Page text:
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Dagan Continues Loyal, Lonely Opposition

Rebuked by government, Mossad chief still offers opinions

by
Marc Tracy
June 23, 2011
Meir Dagan, undated.(MeirDagan.com)
Meir Dagan, undated.(MeirDagan.com)

Meir Dagan continued his path to becoming de facto leader of the Israeli opposition earlier this week, offering a wide range of opinions on current events upon receiving an honorary degree. “At least I didn’t need a passport to get here,” he quipped—a reference to the Foreign Ministry’s demand that he return his diplomatic passport despite the common practice of allowing holders to keep them until they expire. The unusual move was attributed to the Netanyahu government’s dissatisfaction with Dagan’s vocal opposition to Israeli military action against Iran’s purported nuclear weapons program. Dagan concluded a hugely successful eight-year tenure as head of the Israeli spy agency earlier this year.

So, what is the opposition’s party-line?

On Syria’s regime being replaced with majority-Sunni leadership: “They may not be lovers of Israel, but there is no doubt this would harm Hezbollah, weaken it, harm the strategic backing it receives from Syria, minimize the Iranian influence in the field, increase influence by Saudi Arabia and Gulf States on it, and increase chances it will open up to the West.”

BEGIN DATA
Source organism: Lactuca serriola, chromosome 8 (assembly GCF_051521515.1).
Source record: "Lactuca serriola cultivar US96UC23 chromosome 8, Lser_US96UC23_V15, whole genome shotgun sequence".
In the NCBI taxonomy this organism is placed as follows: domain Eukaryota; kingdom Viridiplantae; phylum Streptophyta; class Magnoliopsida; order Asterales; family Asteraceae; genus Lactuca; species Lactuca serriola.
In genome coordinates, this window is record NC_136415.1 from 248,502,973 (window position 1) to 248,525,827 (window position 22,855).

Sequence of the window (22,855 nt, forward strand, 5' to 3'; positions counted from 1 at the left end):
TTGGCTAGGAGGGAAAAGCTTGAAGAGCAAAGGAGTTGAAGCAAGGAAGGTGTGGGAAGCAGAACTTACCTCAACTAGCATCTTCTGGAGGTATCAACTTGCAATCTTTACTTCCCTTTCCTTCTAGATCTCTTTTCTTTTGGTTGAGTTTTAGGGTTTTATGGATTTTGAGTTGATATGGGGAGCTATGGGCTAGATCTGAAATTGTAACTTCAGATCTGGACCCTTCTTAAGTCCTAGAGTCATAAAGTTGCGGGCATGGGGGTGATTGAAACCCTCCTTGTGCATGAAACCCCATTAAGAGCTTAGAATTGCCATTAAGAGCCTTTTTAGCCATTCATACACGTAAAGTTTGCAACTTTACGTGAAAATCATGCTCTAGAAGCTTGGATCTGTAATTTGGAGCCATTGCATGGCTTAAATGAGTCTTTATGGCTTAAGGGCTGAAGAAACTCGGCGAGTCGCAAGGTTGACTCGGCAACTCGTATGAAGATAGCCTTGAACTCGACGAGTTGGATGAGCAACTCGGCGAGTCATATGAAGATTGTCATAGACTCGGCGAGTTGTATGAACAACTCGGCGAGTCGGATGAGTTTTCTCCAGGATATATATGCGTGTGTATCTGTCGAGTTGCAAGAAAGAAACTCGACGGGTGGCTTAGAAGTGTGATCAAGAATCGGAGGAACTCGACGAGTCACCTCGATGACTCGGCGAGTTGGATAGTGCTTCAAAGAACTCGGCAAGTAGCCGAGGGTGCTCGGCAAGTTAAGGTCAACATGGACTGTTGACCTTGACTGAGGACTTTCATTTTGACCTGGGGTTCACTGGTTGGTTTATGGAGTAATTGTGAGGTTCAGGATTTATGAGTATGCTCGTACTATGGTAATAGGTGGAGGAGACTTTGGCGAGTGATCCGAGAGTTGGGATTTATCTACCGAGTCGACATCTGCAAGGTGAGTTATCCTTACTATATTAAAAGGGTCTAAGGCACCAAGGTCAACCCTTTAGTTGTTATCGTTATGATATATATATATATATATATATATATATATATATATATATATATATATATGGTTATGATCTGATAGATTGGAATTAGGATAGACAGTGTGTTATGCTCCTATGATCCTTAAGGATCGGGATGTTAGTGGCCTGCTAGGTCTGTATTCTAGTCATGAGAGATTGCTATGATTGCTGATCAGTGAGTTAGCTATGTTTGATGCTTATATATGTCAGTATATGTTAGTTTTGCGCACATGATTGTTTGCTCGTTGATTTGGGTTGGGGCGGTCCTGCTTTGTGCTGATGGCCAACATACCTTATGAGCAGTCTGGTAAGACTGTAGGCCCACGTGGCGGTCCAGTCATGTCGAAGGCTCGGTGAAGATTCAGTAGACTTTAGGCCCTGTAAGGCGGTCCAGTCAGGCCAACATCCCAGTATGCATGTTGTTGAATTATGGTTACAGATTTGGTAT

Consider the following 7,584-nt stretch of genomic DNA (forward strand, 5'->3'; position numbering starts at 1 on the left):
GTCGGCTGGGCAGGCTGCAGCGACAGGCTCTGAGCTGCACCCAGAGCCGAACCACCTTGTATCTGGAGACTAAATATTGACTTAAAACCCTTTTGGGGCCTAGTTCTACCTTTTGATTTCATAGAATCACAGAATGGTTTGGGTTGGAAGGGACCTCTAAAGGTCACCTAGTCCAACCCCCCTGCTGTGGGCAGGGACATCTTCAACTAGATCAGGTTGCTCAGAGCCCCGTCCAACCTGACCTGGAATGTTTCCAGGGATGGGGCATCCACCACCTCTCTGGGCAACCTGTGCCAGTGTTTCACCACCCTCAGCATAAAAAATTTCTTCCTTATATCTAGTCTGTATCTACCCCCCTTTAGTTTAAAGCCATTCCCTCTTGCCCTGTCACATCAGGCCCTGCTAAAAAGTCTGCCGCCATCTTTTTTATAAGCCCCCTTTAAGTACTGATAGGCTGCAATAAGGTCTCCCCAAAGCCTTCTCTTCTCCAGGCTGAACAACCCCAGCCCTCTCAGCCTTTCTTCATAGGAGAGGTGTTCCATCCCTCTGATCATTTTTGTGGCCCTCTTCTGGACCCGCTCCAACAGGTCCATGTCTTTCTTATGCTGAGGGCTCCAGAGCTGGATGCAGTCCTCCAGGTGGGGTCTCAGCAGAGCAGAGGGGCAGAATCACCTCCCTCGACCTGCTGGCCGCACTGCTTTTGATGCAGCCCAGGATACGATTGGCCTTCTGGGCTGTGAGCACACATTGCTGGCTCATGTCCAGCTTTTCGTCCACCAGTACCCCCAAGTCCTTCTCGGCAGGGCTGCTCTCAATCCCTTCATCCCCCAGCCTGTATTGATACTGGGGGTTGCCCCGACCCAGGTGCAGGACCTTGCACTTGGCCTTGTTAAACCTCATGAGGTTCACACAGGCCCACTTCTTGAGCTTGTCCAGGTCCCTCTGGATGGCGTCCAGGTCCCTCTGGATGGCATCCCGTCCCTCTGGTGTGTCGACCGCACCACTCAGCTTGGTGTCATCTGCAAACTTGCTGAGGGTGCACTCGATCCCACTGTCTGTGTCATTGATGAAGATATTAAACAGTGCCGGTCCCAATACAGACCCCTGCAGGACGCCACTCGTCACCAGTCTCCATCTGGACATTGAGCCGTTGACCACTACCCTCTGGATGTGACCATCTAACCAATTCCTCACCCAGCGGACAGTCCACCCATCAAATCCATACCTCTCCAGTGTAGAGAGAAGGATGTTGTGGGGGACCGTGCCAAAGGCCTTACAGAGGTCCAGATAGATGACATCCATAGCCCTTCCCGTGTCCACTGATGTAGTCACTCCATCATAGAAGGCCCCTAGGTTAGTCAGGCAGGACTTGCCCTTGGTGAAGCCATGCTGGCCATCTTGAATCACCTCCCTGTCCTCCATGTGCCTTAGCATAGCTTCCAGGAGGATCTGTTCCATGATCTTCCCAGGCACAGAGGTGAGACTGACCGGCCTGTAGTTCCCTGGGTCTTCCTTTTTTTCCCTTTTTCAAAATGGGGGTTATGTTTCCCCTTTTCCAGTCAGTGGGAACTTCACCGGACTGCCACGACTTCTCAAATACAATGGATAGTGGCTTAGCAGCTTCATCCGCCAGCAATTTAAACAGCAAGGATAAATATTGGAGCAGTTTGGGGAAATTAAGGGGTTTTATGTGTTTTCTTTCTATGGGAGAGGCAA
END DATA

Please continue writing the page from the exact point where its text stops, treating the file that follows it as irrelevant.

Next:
On the Arab Spring: “A deeper look reveals rifts and conflicts that existed before and which have been swept under the rug, but are now bursting out in the form of protests and in many places purposeful violence” (sounds a lot like Lee Smith yesterday).

On the Israeli-Palestinian impasse: “It affects our status in the world. We must find a way to end the conflict.”

It is thought that Dagan is speaking out because he fears that the near-simultaneous retirements of himself, the head of Shin Bet (Israel’s F.B.I.), and the military chief-of-staff means that Prime Minister Netanyahu can now increase Israel’s isolation by being further intransigent on the Palestinian question and by taking provocative action against Iran. However, Gabi Ashkenazi, the aforementioned retired military chief-of-staff, chastised Dagan earlier this week: “I do not think one should voice a strong opinion on whether an attack on Iran is required now,” he told Maariv. “There are arguments in both directions, obviously there are disagreements, but what is important is keeping them inside the room.” Of course, Ashkenazi also seemed to break his own rule: “Israel must not allow a situation where there is an option for a nuclear cloud over its skies,” he added, “but that does not mean that a military option is the best one at this moment.”

Marc Tracy is a staff writer at The New Republic, and was previously a staff writer at Tablet. He tweets @marcatracy.

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